Legislating for Innocence – the kid who cried wolf and the system that should know the difference

After spending over 5 years in prison and a further 5 on probation, Brian Banks’ rape conviction was dismissed last Thursday. He was 16 years old and had just accepted a full sports scholarship to the University of Southern California when Wanetta Gibson accused him of assaulting her at their high school in Long Beach. While there was no firm physical evidence that nonconsentual sex had happened, and a variety of inconsistencies in Gibson’s testimony, Banks was advised to plead no contest to the charges to avoid risking a possible 41 years to life sentence.

Then, last year, Gibson sent Banks a facebook friend request and asked that they let bygones be bygones, assuring him that she had matured. They agreed to meet, and Gibson was caught on camera admitting that she had never been raped, and that she had fabricated the whole tale.

At the outset it should be noted that the rate of false accusations of rape and sexual assault are generally accepted to be about the same as that for other crimes. Most people aren’t malicious enough to knowingly make any sort of allegation against an innocent other. And women are no more likely to be in that malicious minority than men.

But the legal system is basically there to do two things – deal with people who do bad things, and deal with other people who make stuff up. If it were the case that people only ever truthfully accused other people of committing crimes, then all cases would be much more straighforward. That we have to be wary of the possible ulterior motives of those who make allegations against others is in no way unique to sexual offences. One of the main functions of the justice system is to weed these accusations out. If it fails to do that, then the system is failing fundamentally.

So the question here is not why Gibson lied (though the motives of 15 year old girls clearly demand much closer cultural attention than they currently receive), but rather why Banks was encouraged to make the no contest plea in the first place. There is surely something wrong with the system when someone who knows he’s innocent can be so easily convinced that there is no hope of vindication, and that the best possible option is to be convicted as a rapist, spend years in prison and forfeit such a bright future.

The issue here really seems to be this whole practice of plea bargaining. According to Justin Brooks of the Innocence Project, about 95% of cases are resolved by plea-bargain in the US, and it is especially prevalent in California. Obviously it’s integral to the justice system as it stands, since it vastly reduces the time and resources expended on each individual case. It’s in the state’s interest (narrowly construed) to avoid going to jury trial where possible and minimise prison terms. An LA Times report on the situation back in 1990 described how this predictably leads to the twin problems of, on the one hand, under-prosecuting guilty parties, where more serious charges are dropped in return for guilty or no contest pleas, and, on the other, wrongful prosecution of innocent parties since the interests of defence attorneys lie in simply getting through cases as quickly as possible, as well as maintaining good relations with prosecutors for future deals.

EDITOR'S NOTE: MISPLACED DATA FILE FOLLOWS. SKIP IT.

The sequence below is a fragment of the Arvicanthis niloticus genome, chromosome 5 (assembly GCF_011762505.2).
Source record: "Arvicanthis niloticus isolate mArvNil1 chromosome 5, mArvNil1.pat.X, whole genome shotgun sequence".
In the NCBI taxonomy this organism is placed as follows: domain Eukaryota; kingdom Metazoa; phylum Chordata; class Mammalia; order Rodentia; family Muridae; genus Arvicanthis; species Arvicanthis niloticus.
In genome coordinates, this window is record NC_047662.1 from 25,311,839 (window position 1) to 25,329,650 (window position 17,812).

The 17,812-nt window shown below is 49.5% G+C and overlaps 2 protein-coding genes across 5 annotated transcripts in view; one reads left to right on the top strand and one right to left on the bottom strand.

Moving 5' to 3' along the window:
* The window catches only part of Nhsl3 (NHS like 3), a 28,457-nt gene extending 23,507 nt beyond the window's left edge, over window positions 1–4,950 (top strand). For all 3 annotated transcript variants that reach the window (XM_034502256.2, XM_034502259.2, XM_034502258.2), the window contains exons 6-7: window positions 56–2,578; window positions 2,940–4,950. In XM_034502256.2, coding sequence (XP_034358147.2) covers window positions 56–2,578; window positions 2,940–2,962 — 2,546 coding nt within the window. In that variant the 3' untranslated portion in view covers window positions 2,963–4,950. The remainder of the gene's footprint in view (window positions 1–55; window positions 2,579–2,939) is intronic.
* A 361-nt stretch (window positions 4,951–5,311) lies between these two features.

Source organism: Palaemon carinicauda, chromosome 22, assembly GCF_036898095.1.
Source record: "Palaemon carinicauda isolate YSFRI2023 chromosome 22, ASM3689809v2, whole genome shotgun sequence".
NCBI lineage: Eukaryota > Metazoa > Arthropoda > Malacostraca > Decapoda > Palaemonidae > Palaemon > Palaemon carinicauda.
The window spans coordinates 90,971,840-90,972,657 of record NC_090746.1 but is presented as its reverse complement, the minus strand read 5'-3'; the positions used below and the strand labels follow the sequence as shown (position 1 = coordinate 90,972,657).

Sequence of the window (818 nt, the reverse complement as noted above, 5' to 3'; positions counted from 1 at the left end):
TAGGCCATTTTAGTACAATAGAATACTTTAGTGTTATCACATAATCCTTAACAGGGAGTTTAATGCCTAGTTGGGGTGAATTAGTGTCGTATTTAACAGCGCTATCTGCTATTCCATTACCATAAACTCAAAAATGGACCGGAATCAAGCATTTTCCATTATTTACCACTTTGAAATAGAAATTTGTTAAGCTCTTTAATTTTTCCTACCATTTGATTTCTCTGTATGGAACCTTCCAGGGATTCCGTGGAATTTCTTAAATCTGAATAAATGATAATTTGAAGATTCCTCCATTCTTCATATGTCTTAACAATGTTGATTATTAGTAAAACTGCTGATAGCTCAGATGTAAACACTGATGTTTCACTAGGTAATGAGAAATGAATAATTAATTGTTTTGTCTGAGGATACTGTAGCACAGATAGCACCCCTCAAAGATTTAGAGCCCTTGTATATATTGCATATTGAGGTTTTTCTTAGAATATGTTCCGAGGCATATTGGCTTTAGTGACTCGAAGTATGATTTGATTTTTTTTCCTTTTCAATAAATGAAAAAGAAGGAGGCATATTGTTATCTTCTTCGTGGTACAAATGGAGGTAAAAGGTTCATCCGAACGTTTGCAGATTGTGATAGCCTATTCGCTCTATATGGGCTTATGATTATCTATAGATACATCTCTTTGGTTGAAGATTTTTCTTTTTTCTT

While this state of affairs might be purely borne of budget concerns initially, it surely contributes to the climate of cynicism which had Gibson’s attorney telling her to shut up and say nothing, after Wanetta suggested that “things were getting blown out of proportion” and that she and Banks had in fact been “just playing,” according to the Innocent Project’s review of the case. If this report is accurate then we have a clear illustration of how it is the inherently unjust culture of the ‘justice’ system that is to blame for Banks’ ordeal in the main, rather than a foolish, but perhaps at least momentarily repentant, 15 year-old girl.

In any case, Banks was placed under huge pressure to submit a no contest plea in exchange for a reduced sentence. By his own account he was told that he would be facing just 18 months instead of 41 years. While it might seem inconceivable that an innocent person would take such a dichotomy seriously, the harsher sentence was made to appear inevitable because of his race –  Banks recounts how his lawyer “told me I was a big black teenager and no jury would believe anything I said.” Seemingly he was forced to make this decision at the last minute and without consultation with his parents.

Dan Simon, Professor of Law and Psychology and USC, explained how the psychological pressure placed on a defendant by investigators (sometimes even involving completely fabricated evidence) is intended to overcome the denial of a guilty criminal who has every reason to continue to protest innocence. In this way it should be unsurprising that a truly innocent suspect would equally buckle.

Things are looking up for Banks. This week it was confirmed that he will be trying out for the Seattle Seahawks, and others are lining up to take him on.
While that won’t restore to him the ten years he lost, we can surely look at this case as a prompt for reform in the way justice is carried out in the States. We can’t stop individuals like Gibson from being greedy, confused, or just too dim to understand the consequences of their words. But we can change the way in which those words impact the lives of innocent people.

10 thoughts on “Legislating for Innocence – the kid who cried wolf and the system that should know the difference

  1. While there is a problem with the system, you seem to have completely downplayed her lying. None of this would have happened if she hadn’t have lied in the first place. If a building firm makes a building complex that by design completely lights up and traps people if a fire is started in a certain place – it’s not just the building firm that screwed up, it’s the arsonist who started the fire as well.

  2. Thanks for your comment, Chris. I think your example highlights exactly why I decided to focus on the system rather than Gibson here – we’d surely wonder at how someone could set a building on fire like that, and want them to be held accountable for their crime as we do in this case. But as you suggest, buildings are meant to be constructed so to deal with fires – whether caused maliciously, accidentally or otherwise. Sure we can be angry at Gibson for lying, but what’s really scary about the case is that the legal system maximised, rather than protected against, the ill-effect of her wrongdoing.

  3. One question. How come when a woman is disenfranchised, it is cited as evidence that our male dominated society hates women, but when a man is disenfranchised, it’s a “flaw in the system?”